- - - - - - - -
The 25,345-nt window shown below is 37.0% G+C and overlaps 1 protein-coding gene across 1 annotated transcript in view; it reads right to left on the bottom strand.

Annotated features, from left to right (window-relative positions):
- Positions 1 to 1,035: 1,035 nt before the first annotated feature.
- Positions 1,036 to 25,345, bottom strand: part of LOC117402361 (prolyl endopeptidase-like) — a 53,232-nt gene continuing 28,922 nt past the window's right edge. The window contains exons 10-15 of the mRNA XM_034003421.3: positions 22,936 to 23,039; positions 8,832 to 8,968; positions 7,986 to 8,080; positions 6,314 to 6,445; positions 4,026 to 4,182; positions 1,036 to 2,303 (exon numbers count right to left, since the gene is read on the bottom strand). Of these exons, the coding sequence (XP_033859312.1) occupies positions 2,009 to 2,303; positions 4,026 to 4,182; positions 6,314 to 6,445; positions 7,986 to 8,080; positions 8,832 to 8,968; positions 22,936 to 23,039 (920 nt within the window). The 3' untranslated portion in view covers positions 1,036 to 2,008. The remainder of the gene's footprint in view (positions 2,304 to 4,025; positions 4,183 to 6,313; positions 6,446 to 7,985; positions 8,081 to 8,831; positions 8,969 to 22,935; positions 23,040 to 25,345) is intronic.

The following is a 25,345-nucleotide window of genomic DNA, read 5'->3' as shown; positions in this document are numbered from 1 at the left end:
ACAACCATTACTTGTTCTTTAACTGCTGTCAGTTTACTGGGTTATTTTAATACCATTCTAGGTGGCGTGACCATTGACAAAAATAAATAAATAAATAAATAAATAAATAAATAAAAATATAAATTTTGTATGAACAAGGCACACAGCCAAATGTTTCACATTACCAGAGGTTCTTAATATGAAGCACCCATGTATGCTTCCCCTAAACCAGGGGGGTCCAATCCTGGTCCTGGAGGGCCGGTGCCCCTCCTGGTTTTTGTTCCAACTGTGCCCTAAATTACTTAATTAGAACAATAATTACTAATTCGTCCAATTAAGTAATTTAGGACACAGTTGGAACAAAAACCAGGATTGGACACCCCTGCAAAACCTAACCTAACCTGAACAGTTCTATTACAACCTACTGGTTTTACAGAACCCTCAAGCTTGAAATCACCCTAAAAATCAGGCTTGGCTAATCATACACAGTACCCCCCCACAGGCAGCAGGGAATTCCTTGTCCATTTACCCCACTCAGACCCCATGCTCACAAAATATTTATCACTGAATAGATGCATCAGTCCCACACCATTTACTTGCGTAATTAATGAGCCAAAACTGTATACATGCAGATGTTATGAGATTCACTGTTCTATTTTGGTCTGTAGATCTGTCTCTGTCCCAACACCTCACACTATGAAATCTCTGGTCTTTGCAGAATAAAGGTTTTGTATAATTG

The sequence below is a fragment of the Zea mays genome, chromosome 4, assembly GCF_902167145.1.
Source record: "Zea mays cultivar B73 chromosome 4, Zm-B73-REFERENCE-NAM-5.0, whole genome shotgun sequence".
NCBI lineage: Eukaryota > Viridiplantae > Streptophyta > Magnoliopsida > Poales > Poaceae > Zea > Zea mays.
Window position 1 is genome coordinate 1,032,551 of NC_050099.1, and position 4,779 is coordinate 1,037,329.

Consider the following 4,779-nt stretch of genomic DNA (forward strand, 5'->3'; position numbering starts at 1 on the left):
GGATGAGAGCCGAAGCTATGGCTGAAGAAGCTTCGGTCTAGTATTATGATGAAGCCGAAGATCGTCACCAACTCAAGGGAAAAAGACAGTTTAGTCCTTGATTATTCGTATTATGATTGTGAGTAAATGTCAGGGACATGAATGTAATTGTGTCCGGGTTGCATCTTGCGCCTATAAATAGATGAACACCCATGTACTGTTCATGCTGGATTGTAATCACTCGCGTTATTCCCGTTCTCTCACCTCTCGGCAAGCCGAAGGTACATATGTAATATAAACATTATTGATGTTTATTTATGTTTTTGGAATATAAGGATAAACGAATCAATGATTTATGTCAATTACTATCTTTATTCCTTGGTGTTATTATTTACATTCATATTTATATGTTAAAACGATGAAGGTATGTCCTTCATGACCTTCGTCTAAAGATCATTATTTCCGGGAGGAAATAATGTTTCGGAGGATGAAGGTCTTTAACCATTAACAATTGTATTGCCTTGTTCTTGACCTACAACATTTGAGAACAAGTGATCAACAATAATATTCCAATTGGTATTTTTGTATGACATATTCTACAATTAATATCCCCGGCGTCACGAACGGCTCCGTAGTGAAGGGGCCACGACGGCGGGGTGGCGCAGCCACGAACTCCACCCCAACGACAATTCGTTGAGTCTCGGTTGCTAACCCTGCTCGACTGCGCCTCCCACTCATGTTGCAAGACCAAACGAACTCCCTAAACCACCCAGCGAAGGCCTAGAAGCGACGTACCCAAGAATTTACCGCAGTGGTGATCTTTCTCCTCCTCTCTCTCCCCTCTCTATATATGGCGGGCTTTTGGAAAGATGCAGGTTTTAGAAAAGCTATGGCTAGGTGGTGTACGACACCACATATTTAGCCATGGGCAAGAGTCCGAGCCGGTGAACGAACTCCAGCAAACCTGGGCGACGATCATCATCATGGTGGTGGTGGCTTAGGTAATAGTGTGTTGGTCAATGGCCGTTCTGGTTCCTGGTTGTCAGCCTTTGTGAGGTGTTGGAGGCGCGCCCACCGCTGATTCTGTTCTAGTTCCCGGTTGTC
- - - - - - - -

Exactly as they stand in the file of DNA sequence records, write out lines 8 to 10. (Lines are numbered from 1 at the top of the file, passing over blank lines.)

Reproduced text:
Source record: "Zea mays cultivar B73 chromosome 4, Zm-B73-REFERENCE-NAM-5.0, whole genome shotgun sequence".
NCBI lineage: Eukaryota > Viridiplantae > Streptophyta > Magnoliopsida > Poales > Poaceae > Zea > Zea mays.
Window position 1 is genome coordinate 1,032,551 of NC_050099.1, and position 4,779 is coordinate 1,037,329.